China's other international projects, including in the UK and Romania, have so far not proceeded to the stage of construction.
China does not have a repository for highly radioactive waste, but it is exploring one in the Gobi Desert. Its nuclear waste is currently stored at various domestic reactor sites.
India: Slow progress despite support
India currently has 19 nuclear reactors, with a total net generating capacity of 6.3 GW. Eight more reactors, with a combined capacity of 6.0 GW, are under construction. The average age of reactors is around 21 years.
According to the International Atomic Energy Agency (IAEA), nuclear power contributed 39.8 terawatt hours (TWh) of electricity in 2021, marginally less than 40.4 TWh in 2020. This represents a share of 3.2% of total power generation, compared to 3.3% in 2020.
Nuclear power projects in the country have suffered from significant time and cost overruns, despite ample financial and political support from parties across the spectrum.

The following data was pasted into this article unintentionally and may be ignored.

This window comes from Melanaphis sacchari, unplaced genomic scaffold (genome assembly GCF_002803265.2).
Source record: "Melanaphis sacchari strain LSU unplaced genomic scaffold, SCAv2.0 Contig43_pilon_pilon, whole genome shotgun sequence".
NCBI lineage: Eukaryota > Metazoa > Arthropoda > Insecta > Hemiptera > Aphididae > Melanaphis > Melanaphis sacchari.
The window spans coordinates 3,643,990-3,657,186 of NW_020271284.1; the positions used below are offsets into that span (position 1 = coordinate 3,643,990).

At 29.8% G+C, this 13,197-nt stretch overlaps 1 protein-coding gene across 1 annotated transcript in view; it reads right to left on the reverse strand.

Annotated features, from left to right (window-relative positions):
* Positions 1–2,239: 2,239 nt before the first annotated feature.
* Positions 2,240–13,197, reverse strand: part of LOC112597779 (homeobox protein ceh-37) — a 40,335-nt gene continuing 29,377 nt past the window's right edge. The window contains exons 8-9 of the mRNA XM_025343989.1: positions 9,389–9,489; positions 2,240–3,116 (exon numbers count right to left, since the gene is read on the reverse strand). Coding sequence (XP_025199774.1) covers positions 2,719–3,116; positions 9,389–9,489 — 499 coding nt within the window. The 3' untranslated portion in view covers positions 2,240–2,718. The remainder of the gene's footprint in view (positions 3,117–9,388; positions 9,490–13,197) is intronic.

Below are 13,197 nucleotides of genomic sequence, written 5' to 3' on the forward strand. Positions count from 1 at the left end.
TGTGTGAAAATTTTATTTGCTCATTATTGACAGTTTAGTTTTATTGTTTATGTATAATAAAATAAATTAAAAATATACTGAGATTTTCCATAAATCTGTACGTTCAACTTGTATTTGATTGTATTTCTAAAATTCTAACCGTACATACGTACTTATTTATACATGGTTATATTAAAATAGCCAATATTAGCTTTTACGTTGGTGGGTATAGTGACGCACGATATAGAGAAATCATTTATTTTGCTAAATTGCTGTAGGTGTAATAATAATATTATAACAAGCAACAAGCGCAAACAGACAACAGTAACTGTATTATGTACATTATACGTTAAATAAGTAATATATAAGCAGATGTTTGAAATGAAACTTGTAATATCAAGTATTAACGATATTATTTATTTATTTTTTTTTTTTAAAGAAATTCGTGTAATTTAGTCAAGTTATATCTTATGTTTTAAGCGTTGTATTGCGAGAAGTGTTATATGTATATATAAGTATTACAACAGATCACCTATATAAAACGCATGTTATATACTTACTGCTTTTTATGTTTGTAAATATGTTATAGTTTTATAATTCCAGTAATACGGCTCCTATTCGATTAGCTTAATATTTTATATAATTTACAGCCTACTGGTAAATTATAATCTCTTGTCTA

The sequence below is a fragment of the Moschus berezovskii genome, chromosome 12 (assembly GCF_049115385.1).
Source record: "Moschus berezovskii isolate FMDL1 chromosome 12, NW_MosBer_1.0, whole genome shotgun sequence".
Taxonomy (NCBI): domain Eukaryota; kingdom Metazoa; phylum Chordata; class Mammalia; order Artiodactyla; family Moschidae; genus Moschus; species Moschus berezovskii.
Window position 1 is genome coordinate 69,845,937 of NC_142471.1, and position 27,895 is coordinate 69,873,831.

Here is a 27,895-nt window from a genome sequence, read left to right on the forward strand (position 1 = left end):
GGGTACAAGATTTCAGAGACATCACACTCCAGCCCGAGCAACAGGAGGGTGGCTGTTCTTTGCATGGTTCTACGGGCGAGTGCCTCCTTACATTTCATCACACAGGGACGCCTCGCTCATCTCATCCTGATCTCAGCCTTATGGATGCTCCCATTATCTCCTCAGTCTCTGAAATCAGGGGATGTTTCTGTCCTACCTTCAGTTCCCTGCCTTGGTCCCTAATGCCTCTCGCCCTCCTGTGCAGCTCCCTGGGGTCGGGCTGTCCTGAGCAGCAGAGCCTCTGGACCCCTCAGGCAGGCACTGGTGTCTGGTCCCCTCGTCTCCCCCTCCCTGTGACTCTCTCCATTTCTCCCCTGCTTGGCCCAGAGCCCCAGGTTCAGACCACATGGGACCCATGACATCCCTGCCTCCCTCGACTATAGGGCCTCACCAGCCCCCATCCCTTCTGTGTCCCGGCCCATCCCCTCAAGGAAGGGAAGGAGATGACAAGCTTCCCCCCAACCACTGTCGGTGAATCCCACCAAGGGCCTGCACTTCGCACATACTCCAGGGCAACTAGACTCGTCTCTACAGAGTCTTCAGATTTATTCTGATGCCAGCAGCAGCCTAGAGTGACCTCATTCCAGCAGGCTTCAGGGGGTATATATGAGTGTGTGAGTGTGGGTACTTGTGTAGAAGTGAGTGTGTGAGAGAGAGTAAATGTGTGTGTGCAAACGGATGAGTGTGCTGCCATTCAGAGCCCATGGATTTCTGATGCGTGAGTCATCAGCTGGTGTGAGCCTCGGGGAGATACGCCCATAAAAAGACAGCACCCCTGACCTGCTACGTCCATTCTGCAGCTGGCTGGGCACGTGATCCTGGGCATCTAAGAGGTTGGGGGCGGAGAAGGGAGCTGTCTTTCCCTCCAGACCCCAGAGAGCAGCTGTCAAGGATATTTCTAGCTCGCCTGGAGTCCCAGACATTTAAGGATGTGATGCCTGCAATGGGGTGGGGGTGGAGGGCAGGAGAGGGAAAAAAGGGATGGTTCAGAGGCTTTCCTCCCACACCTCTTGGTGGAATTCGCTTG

The sector has also been plagued by controversies and protests over issues related to land ownership as well as the safety and security of power plants in the event of natural or man-made disasters.
Furthermore, India does not have a final storage facility for highly radioactive nuclear waste.
Japan: Energy crisis prompts a rethink
The war in Ukraine and the ensuing global energy crisis have prompted the Japanese government to reverse the nuclear phase-out policy that was adopted following the 2011 Fukushima nuclear plant disaster.
All of Japan's nuclear reactors were taken offline after the disaster and the majority remain out of action today.
Prime Minister Fumio Kishida's administration is now pushing a plan to maximize the use of nuclear energy, calling for seven reactors approved by Japan's nuclear safety watchdog to resume operations.